Archive for December 5, 2011
Then Jesus shouted, “Father, I entrust my spirit into your hands!” And with those words he breathed his last.
Today we encounter the “seventh word” of Jesus on the cross, his last word in the Gospel of Luke before he died. Jesus said, “Father, I entrust my spirit into your hands” (23:46). Faithful to the end, he counted on his Heavenly Father to take care of him in life beyond death.
It’s striking to me that Jesus’ final words from the cross were borrowed from the Psalms. In Psalm 31:5, David prays, “I entrust my spirit into your hand. Rescue me, LORD, for you are a faithful God.” Like many of us, in a time of great suffering, Jesus turned to the Psalms for comfort and for words to express the deep yearning of his heart.
As Jesus quoted a small portion of Psalm 31, it’s likely that he remembered the whole psalm. This fact may show us what Jesus was thinking in his last moments before dying. Psalm 31 begins with a cry for protection (31:1-3) from pursuing enemies. Then, with confidence, David shows that he trusts God even in such difficult times, “I entrust my spirit into your hand” (31:5).
Yet, a few verses later (31:9-13), David once again cries out to the Lord for mercy. Tears blur his eyes. He is dying from grief. He is scorned by his enemies. Even his friends are afraid to draw near to him. His enemies conspire to take his life. It’s easy to see why Jesus was drawn to Psalm 31 in his time of persecution and pain.
But Psalm 31 moves from desperation to confidence. David knows that his future is in God’s hands (31:15). He celebrates the Lord’s goodness and protection (31:19-20). Thus, David exalts: “Praise the LORD, for he has shown me the wonders of his unfailing love” (31:21).
Thus, as Jesus said, “I entrust my spirit into your hands,” he was doing more than merely offering his soul to his Heavenly Father. He was also demonstrating his supreme confidence in the Father, his belief that the Father would ultimately deliver him and bless him before the whole world. Thus, the seventh word of Jesus points, not only to his death, but also beyond death to his resurrection.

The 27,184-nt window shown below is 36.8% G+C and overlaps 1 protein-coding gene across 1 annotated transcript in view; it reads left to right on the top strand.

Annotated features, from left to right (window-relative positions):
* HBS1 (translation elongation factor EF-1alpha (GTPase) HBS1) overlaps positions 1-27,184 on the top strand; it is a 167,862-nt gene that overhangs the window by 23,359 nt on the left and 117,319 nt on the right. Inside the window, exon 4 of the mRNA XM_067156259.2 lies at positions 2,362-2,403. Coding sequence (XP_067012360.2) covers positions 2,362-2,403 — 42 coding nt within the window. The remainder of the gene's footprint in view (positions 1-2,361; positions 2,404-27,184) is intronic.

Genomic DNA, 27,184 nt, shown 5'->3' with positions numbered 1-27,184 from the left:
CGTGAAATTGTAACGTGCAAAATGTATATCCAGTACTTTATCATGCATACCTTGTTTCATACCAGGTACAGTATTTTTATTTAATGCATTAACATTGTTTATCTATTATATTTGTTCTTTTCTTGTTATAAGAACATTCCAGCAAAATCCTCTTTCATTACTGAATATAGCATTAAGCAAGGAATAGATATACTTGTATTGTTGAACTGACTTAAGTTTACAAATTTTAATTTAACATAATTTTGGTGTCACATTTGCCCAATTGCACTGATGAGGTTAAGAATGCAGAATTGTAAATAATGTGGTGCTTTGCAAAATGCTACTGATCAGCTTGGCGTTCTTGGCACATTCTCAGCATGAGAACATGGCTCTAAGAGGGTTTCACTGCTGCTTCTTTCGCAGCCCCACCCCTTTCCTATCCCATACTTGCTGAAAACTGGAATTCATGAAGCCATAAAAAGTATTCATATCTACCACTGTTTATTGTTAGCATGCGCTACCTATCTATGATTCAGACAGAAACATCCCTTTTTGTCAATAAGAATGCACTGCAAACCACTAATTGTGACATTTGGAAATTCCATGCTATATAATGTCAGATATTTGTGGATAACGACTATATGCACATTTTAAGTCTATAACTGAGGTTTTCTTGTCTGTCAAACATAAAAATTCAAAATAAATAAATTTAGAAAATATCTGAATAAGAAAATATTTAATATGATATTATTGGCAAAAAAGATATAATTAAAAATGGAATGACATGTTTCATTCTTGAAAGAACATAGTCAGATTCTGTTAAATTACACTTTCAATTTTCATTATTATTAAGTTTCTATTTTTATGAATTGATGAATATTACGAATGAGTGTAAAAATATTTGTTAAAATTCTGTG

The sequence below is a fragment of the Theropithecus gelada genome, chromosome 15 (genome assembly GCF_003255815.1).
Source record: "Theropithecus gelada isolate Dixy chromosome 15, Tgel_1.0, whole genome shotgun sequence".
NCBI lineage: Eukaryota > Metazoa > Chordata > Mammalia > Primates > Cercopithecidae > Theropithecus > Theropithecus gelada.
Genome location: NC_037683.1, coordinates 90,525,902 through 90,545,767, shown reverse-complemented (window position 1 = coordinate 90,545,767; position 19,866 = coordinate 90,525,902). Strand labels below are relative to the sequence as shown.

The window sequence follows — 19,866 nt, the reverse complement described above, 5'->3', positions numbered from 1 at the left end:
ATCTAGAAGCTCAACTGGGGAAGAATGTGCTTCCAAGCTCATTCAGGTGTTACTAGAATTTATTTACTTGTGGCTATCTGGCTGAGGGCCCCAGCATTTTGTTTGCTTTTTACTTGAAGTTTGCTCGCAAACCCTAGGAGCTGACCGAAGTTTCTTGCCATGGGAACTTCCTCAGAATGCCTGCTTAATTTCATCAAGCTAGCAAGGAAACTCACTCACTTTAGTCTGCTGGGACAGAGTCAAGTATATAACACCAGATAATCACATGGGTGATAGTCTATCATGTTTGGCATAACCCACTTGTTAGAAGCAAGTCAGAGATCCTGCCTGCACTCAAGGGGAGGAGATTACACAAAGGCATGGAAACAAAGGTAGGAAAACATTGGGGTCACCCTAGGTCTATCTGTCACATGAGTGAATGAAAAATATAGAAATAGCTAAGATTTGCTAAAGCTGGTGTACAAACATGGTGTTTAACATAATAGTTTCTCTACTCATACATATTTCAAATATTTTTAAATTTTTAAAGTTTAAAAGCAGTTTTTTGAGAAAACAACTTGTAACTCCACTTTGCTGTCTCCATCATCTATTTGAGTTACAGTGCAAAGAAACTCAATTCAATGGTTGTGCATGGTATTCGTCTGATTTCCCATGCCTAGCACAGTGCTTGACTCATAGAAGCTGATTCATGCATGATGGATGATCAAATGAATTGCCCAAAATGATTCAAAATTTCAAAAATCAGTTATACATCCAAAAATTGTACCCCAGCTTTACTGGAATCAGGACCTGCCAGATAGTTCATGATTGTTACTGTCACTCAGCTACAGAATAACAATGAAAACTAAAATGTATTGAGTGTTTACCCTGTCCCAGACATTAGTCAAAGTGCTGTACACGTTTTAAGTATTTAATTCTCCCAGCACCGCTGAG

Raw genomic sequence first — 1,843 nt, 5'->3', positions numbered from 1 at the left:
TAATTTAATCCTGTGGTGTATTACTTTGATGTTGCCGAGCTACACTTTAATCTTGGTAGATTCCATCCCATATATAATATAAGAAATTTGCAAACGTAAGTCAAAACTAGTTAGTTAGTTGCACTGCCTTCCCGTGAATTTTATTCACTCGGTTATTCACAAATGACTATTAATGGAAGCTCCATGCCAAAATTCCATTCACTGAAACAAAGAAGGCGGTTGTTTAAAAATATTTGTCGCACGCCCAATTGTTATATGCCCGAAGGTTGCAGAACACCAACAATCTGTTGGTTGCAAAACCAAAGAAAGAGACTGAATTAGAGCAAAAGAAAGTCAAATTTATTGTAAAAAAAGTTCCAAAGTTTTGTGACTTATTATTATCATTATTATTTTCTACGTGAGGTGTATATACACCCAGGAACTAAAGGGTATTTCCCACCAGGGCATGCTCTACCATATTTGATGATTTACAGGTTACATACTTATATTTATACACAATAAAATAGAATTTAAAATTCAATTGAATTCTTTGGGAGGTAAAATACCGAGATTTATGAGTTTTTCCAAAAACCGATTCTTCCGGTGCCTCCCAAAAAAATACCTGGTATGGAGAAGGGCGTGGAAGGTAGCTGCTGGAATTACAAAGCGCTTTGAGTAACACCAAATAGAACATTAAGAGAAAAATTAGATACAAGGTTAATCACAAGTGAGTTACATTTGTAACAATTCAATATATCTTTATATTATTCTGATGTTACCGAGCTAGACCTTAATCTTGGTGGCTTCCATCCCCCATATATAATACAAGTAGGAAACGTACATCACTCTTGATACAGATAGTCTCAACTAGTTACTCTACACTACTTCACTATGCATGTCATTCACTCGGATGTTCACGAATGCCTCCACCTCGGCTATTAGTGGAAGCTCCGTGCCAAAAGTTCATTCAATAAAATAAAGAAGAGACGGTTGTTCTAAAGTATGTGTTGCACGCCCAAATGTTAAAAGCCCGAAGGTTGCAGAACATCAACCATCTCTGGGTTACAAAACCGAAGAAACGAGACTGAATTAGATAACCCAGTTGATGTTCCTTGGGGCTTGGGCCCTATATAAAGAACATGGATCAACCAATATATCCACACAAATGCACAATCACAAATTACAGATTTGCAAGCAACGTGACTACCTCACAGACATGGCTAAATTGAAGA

QUESTIONS FOR FURTHER REFLECTION: Have there been times in your life, weighed down by discouragement or defeat, you could do no other than entrust your life into God’s hands? How is it possible to cry out to God with desperation and also to confess his goodness and faithfulness?
PRAYER: Dear Heavenly Father, as I pray today, I echo the “seventh word” of Jesus as he echoed the prayer of Psalm 31: “Father, I entrust my spirit into your hands.” Though I am not in a place of suffering today, I realize once again that my life belongs to you. You have saved me for relationship with you and for participation in your kingdom work. You have adopted me into your family. I belong to you.
On that day, long ago, when I first “accepted Jesus into my heart,” I entrusted my spirit into you hands. Time and again, I have reaffirmed that commitment. I have given myself to you and relied on your strength to hold me up.
Once again, Lord, I entrust all that I am to you. I give you my spirit, my physical life, my family, my work, my dreams, my fears, my hopes. I entrust all that I have and all that I am into your strong, faithful, gracious, loving hands.
All praise be to you, dear Father, because you hold me, heal me, and protect me. Amen.
In the church many are lovers of pleasure more than lovers of God. If you do not like what I am saying, I want to ask you something. Think about the company you run with. What do they talk about most? God and the love of God, or other things? You decide that. Many Christians today will not endure sound doctrine. Paul described these people as having “itching ears” (2 Timothy 4:3). They did not like sound doctrine, but they were Christians. They called themselves Christians, but their ears were itchy. A commentator I read some years back explained this. In Paul’s day the pigs had a disease called “itching ears.” The symptom was that their ears got inflamed and itched terribly. The only way they could get relief from these inflamed ears was to go to a pile of rocks and rub their ears earnestly and vigorously. The stones scratched their ears for the time being. Paul saw that, smiled a sad smile and said, “I am running into Christians here and there who are just like that. They love pleasure more than God and will not endure sound doctrine. They have itching ears so they will be eager for something else beside the sound docrine and holy ways. They will pile up teachers everywhere and rub their ears for dear life.” That is a most dramatic and colorful illustration. A lot of so-called Christians have to have piles of rocks to rub their ears. They will not endure sound doctrine. I think that is a description of the churches, Protestant and evangelical. In the light of New Testament predictions, teachings and standards, is what I just said about the prevailing religious mood untrue? Is what I have said about the prevailing religious mood uncharitable? Is it extreme? I do not think it is, but I only ask you to do one thing: Look around you and look in your own heart. See which of these pictures describes the churches you know.